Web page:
The Business of Hillary vs. Trump

Data aggregation and cleaning – what we can learn from the US presidential elections.

Every four years, the US media is blessed with a money-making bonanza. During the 2016 presidential debates, CNN was able to charge 40 times its standard rate for a 30 second TV  commercial.1 The elections present an easy value creation and capture opportunity. Value creation is simplified because the issues are defined even before the race, the protagonists are predetermined, the journalists know exactly where to look for stories, and in return the audience expects. To enhance their value capture, the news agencies in return need to provide a reliable information flow, but most importantly, a credible prediction of the outcome at the end. This credibility determines the long-term ability of the news industry to capture additional value during the election season. However, for the second time in a few months, the news agencies got the prediction wrong. First, it was the Brexit, and then the US presidential elections. While the verdict on why the predictions turned out to be wrong is still not out, some of the issues with data aggregation and faulty assumptions are (now) glaringly obvious.’ provides an overview of how election outcome prediction models work. At the most basic level, various survey and non-survey data are fed into supervised learning models, which are trained on historical data, and the signal from various models are aggregated based on predetermined criterion. As we near the actual elections, the weights on signals from regression models are reduced, and the weights on sample polling results are increased. The Atlantic and the PewResearch Center discuss some of the issues with the way data was aggregated for regression analysis:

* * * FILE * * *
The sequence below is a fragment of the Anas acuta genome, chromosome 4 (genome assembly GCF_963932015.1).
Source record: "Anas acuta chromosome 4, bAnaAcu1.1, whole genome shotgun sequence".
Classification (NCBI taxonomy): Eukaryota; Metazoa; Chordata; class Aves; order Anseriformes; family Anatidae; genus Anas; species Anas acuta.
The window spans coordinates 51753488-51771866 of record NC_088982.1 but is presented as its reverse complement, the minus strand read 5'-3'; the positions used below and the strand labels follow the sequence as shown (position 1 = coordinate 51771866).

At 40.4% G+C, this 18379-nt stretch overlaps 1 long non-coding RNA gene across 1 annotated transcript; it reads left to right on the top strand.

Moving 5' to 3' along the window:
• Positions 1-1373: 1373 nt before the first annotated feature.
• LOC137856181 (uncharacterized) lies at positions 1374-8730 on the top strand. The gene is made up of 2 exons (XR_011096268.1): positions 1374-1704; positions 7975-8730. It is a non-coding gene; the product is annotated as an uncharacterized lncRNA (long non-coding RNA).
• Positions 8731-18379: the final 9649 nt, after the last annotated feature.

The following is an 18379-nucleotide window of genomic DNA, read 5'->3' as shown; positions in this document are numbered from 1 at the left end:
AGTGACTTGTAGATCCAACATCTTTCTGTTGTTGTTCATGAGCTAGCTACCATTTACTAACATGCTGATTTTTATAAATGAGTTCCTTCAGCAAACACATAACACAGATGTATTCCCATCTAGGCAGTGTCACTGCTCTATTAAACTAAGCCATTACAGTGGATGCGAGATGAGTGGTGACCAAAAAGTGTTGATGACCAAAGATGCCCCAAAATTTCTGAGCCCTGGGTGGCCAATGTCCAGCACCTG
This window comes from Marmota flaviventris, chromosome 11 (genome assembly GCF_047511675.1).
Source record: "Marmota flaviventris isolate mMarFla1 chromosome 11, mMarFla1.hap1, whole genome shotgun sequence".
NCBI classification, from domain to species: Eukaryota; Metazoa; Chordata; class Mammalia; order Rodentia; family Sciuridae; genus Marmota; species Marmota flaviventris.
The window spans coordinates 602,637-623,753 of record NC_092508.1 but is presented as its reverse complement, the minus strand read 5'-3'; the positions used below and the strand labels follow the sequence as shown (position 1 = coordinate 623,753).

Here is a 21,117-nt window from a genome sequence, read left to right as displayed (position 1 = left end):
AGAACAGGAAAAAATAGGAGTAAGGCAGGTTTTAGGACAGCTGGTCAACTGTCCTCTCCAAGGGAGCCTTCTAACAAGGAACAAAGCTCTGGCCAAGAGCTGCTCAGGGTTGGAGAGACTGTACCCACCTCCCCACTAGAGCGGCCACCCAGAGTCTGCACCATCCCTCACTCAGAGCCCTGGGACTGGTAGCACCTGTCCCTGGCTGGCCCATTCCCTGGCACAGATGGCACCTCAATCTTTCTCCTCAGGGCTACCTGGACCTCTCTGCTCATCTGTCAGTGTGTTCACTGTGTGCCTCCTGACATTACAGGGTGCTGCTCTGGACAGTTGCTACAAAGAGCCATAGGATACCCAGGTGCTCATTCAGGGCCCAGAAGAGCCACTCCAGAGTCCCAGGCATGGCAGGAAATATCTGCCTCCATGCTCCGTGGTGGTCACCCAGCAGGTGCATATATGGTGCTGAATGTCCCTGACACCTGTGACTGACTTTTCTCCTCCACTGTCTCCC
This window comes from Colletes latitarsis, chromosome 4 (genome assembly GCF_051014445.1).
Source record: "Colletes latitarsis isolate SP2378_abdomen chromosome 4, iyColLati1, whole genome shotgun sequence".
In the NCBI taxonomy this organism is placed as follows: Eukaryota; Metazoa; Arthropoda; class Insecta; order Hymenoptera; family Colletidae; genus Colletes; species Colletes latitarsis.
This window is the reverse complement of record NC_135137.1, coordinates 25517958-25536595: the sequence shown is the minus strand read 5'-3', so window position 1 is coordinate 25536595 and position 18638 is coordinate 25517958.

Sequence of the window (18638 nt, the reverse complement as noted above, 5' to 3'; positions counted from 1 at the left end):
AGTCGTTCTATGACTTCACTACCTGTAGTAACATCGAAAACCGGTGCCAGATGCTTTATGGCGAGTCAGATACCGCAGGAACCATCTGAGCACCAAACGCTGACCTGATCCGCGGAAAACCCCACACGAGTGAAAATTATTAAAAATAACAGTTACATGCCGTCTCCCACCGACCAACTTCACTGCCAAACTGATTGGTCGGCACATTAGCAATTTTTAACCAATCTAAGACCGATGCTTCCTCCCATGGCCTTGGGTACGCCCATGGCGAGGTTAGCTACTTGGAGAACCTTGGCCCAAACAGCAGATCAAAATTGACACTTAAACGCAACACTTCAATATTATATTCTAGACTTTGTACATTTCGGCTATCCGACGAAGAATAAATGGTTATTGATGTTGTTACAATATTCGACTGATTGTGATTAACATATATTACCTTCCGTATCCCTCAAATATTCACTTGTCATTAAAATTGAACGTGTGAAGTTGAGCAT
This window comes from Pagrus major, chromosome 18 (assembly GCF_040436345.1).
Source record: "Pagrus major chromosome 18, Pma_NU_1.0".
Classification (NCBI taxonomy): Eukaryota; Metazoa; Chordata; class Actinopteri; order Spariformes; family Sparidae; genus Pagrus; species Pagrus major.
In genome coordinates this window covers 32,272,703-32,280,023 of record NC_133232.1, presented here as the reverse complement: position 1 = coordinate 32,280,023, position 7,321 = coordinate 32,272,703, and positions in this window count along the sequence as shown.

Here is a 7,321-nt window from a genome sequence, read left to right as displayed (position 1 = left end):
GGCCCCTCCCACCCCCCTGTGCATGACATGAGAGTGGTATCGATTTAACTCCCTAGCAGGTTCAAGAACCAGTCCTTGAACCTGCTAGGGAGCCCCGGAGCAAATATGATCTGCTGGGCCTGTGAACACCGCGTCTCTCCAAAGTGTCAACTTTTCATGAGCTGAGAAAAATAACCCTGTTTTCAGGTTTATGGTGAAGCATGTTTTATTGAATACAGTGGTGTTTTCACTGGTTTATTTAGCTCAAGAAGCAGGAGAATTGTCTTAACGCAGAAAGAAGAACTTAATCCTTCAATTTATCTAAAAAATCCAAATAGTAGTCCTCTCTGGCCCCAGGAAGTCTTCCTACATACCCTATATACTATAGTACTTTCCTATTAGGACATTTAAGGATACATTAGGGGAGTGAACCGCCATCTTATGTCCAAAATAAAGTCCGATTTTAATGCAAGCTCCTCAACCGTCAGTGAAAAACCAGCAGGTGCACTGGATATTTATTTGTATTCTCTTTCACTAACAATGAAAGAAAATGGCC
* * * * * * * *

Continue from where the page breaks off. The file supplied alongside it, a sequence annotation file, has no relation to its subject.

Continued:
Non-response bias: When sampling the population through polls, certain demographics such as low-income households or the rural population are difficult to reach. Data cleaning and regression models attempt to correct for this problem based on historical behavior of these demographic groups. But in the case of the 2016 elections, the underrepresented groups deviated overwhelmingly from the historical trend.

The “Shy Trumper” hypothesis: Because of the media frenzy and general societal reaction, openly claiming to be a Trump supporter was not a popular move. While still not proven, some claim that many Trump supporters may have represented themselves as Hillary supporters or “undecided” in the polls. The demographic models that classify the undecided lot into the different camps would have then also been skewed towards Hillary Clinton.

The Likely voter models:  One could argue that this is an unnecessary adjustment to the dataset. But currently, regression on demographic characteristics are used to adjust poll results for whether a poll participant is likely to participate in the actual elections. It is sort of an indirect way of further adjusting the weights on signals from different regression models. So if certain races or income classes show up in higher numbers than expected, or many traditional Midwesterners choose to abstain from voting, then the predictions would turn out to be inaccurate.

So why in this age of machine learning, and especially the ability to easily pursue sentiment analysis, did the news channels not do anything to boost their predictive power? More importantly, why did they not review their methods after the Brexit outcomes? Some of this has to do with competition and incentives. Although in the long-run a news agency’s revenue potential is tied to credibility, the short-term focus on competing for revenue share on “speed-to-market” does not leave any time for a detailed examination of modeling assumptions and outputs. Hopefully, the two recent episodes of missed forecasts will serve as a wake-up call for the media channels using predictive analytics.